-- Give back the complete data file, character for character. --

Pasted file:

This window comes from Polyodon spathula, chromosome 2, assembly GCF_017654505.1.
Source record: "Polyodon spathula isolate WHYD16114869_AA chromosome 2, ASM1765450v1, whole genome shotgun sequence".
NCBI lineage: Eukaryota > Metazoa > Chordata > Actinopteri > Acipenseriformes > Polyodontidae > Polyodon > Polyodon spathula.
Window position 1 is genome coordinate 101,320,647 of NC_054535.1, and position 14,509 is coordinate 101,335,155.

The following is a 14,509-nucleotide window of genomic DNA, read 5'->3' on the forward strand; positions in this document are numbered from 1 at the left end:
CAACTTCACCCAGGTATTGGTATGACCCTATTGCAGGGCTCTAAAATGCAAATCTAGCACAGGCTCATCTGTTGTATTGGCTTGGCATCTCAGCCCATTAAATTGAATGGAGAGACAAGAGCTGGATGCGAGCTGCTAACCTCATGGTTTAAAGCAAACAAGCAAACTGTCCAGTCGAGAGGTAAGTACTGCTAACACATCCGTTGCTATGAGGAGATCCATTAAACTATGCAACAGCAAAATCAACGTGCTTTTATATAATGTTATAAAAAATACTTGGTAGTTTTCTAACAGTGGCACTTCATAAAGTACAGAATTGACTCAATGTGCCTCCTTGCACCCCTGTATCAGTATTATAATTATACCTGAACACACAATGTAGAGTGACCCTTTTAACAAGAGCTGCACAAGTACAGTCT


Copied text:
This window comes from Polyodon spathula, chromosome 2, assembly GCF_017654505.1.
Source record: "Polyodon spathula isolate WHYD16114869_AA chromosome 2, ASM1765450v1, whole genome shotgun sequence".
NCBI lineage: Eukaryota > Metazoa > Chordata > Actinopteri > Acipenseriformes > Polyodontidae > Polyodon > Polyodon spathula.
Window position 1 is genome coordinate 101,320,647 of NC_054535.1, and position 14,509 is coordinate 101,335,155.

The following is a 14,509-nucleotide window of genomic DNA, read 5'->3' on the forward strand; positions in this document are numbered from 1 at the left end:
CAACTTCACCCAGGTATTGGTATGACCCTATTGCAGGGCTCTAAAATGCAAATCTAGCACAGGCTCATCTGTTGTATTGGCTTGGCATCTCAGCCCATTAAATTGAATGGAGAGACAAGAGCTGGATGCGAGCTGCTAACCTCATGGTTTAAAGCAAACAAGCAAACTGTCCAGTCGAGAGGTAAGTACTGCTAACACATCCGTTGCTATGAGGAGATCCATTAAACTATGCAACAGCAAAATCAACGTGCTTTTATATAATGTTATAAAAAATACTTGGTAGTTTTCTAACAGTGGCACTTCATAAAGTACAGAATTGACTCAATGTGCCTCCTTGCACCCCTGTATCAGTATTATAATTATACCTGAACACACAATGTAGAGTGACCCTTTTAACAAGAGCTGCACAAGTACAGTCT